Imagine That: Backgrounds to the Forefront

In The Studio

Background stamps are, by their very nature, excellent as a foundation for a project. But some are just so gorgeous that I hate to cover them up!

For today’s project over on the Imagine blog, I used a white embossing powder resist technique with a very detailed Joy Clair stamp and highlighted it with three ink colors from a Kaleidacolor pad.

The result was a really pretty blend of colors and pattern that reminds me of a color fabric that I could not bring myself to cover up with more than a simple button-and-brad embellishment.

Head on over to the Imagine blog to see how quickly this card came together!

You Look Mahvelous!

In The Studio

If you’re my age, you probably know that as a quote from Billy Crystal impersonating Fernando Lamas, which then became the video Fernando’s Hideaway. If you’ve never seen it, well, feast your eyes…

This is what popped into my head when our May color challenge was announced: magenta. I used a couple of Fireworks! sprays, some embossing, and a lot of Post It! Tape to put together a card I think would make a great pick-me-up for someone.

Those cat-eye glasses are adorable. They’re from the Geek Chic stamp set by My Favorite Things and I was just waiting for the right project to come along to use them.

See the video of how the card was created over on the Imagine blog.

Paper Pendants and Studio Calico

In The Studio

A few months ago I decided to treat myself to the Studio Calico monthly stamp subscription, and I can’t tell you how much I’ve enjoyed receiving that sheet of acrylic stamps each month. Because they’re topmost on my desk, usually, they’re much more likely to be grabbed when I need a starting point for my next project.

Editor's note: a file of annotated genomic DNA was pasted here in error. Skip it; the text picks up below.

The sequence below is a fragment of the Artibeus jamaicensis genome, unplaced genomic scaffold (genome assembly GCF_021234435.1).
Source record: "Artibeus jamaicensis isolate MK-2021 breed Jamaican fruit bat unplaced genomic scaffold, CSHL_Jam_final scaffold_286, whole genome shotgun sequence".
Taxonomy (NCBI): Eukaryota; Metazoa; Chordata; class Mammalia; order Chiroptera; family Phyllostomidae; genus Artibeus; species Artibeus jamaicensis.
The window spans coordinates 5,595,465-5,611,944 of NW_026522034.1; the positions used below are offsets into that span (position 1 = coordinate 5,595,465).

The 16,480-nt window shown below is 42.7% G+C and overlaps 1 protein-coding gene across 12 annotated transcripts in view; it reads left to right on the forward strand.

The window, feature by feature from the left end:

Case in point: Build a Bouquet (January 2017) meets Imagine embossing. Jewelry ensues. Check out the play-by-play on the Imagine blog.

Now, this is not my first time making paper jewelry. Back when I was with the Gauche team I made paper brooches as well as a slew of paper beads that I turned into a Day of the Dead rosary.Paper and stamping is just such an unexpected material for jewelry that it never fails to impress, so I dipped back into the well this month for a project that incorporated the color challenge (Rose) as well as the theme (Heart of Gold).


Paper jewelry tends to be very delicate, it’s a given, but for this project I wanted to protect the stamped blossoms and give them the high shine of resin (but without the mixing and waiting that resin crafts require). Multiple layers of clear embossing powder provided the desired effect and the gold that gets swiped just on the edges melded into the clear rather than creating a hard line–something you only see when you look closely, but that’s okay, too.


I decided to make earrings at the same time, since the Studio Calico stamp set had both a large layered blossom and a small one. For the earrings, since they’re likely to get a bit more hard use with hair and phones and scarves nearby, I doubled the images so the bail is sandwiched between them and both sides are glossy.

Of course, my m.o. is always to make multiples of something when I’ve got all the stuff out, so I have enough stamped and embossed images to make 3 more necklaces and a couple pairs of earrings, I just have to put them together.